- Background Topics
- Formal Definition
- For now, I defer the formal definition of an NFA to the textbook (pages 86-95).
- Intuitive ideas to supplement the formal definition
- What nondeterminism means:
- At the string level, a computation is
*not determined*or cannot be completely specified by the NFA specification and the input string. - At the configuration level, the next configuration is
*not determined*or cannot be completely specified by the current state, the current input symbol, and the NFA specification. - In contrast, both of these two concepts are deterministic when looking at FSAs.

- At the string level, a computation is
- What is a nondeterministic computation?
- We viewed a deterministic computation
(figure)
as a
*sequence*of configurations indexed by time. - We can have two generalized views of nondeterministic computations
- We can view a nondeterministic computation
(figure) as a
*directed acyclic graph*of configurations indexed by time. - Alternatively, we can still view a nondeterministic computation
(figure) as a sequence of configurations.
- In this case, we need to record a
*set of states*that the NFA might be in instead of recording a*single state*the NFA might be in.

- In this case, we need to record a

- We can view a nondeterministic computation
(figure) as a
- The second view will be useful when showing that any NFA
can be transformed into an FSA.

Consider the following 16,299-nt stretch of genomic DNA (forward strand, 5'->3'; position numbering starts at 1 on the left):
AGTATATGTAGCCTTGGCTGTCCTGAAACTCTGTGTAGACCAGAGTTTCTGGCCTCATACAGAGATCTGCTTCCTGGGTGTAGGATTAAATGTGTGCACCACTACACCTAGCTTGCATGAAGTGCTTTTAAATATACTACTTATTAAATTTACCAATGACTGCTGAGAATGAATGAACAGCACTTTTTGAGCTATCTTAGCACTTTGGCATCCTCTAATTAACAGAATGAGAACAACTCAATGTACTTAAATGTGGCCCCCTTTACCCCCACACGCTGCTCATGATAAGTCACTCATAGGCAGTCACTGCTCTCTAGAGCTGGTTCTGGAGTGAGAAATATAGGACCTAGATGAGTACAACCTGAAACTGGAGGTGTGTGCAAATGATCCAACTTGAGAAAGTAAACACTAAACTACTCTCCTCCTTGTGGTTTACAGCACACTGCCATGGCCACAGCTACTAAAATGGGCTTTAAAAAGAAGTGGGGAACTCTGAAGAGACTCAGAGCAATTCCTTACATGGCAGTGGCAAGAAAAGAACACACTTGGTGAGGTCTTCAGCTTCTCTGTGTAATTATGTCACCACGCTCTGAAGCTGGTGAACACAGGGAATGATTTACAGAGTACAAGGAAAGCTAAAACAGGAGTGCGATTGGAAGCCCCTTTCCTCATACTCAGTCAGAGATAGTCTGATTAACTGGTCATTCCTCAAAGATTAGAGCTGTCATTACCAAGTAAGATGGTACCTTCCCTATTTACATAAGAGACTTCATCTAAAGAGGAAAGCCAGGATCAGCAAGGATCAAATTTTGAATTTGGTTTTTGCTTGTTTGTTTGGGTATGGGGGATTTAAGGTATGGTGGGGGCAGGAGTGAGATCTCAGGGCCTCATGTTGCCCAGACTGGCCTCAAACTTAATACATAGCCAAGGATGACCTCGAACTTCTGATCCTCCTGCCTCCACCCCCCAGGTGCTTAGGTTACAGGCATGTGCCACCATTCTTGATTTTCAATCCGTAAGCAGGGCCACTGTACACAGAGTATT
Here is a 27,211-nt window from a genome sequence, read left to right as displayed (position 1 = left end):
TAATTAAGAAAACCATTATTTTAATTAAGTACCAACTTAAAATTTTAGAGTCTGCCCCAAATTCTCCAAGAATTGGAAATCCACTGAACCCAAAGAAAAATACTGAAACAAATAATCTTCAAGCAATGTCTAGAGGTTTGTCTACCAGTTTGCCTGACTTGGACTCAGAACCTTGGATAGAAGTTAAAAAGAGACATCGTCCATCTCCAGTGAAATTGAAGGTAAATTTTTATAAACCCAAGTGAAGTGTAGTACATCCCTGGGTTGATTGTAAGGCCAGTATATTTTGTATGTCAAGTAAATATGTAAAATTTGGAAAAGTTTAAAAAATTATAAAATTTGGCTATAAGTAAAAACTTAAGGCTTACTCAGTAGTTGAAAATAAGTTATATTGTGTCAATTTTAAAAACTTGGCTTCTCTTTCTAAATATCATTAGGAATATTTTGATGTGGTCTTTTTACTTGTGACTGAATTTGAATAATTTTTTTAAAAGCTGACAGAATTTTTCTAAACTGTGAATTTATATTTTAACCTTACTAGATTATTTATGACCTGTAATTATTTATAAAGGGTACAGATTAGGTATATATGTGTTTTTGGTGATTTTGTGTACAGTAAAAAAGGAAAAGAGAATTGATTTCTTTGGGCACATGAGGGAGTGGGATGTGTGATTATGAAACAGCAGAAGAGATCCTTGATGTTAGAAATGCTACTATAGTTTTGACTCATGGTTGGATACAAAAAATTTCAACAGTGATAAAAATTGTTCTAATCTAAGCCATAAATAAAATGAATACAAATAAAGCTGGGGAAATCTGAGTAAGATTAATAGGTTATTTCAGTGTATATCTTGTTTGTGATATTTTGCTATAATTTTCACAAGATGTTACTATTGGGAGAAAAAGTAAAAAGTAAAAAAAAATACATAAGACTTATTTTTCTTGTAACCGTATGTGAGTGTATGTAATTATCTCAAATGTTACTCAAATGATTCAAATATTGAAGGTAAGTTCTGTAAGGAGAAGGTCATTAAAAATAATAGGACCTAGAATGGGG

- The first view is more useful when generalizing beyond FSAs to pushdown automata and Turing machines in later units.

- We viewed a deterministic computation
(figure)
as a
- How do we interpret acceptance of a string
*x*by an NFA*N*?- Definition of acceptance and rejection
- Look at the set of configurations the NFA
*N*is in at time*|x|*(this denotes the length of the string*x*). - If the NFA is in an accepting state in any one of these configurations,
we say that
*N*accepts*x*; that is, if there exists a configuration at time*|x|*where the NFA is in an accepting state, we say that*N*accepts*x*. - We say that an NFA
*N*rejects*x*only if the above condition does not hold; that is, if all the configurations the NFA*N*is in at time*|x|*are rejecting configurations, then the NFA*N*rejects*x*. - Comments
- Note the asymmetry between acceptance and rejection (there exists
and for all)
- Also note that if we use the second view of a computation,
we can think of an NFA
*N*with*n*states dividing up^{*}into 2^{n}categories since there are 2^{n}different possible sets of states for an NFA to be in at any given time.

- Note the asymmetry between acceptance and rejection (there exists
and for all)

- Why do we study this unrealistic model of computation?
- For now, our main reason for studying NFAs is that they
help us prove that the language classes LFSA and regular
languages are identical.
- In some cases, an NFA reveals the structure of a language
more clearly than an FA (example 5.2 on page 87).
- In a related vein, an NFA representation can be much more
efficient since an NFA with
*n*states can divide^{*}into 2^{n}categories whereas an FSA with*n*states can only divide^{*}into*n*categories.

- For now, our main reason for studying NFAs is that they
help us prove that the language classes LFSA and regular
languages are identical.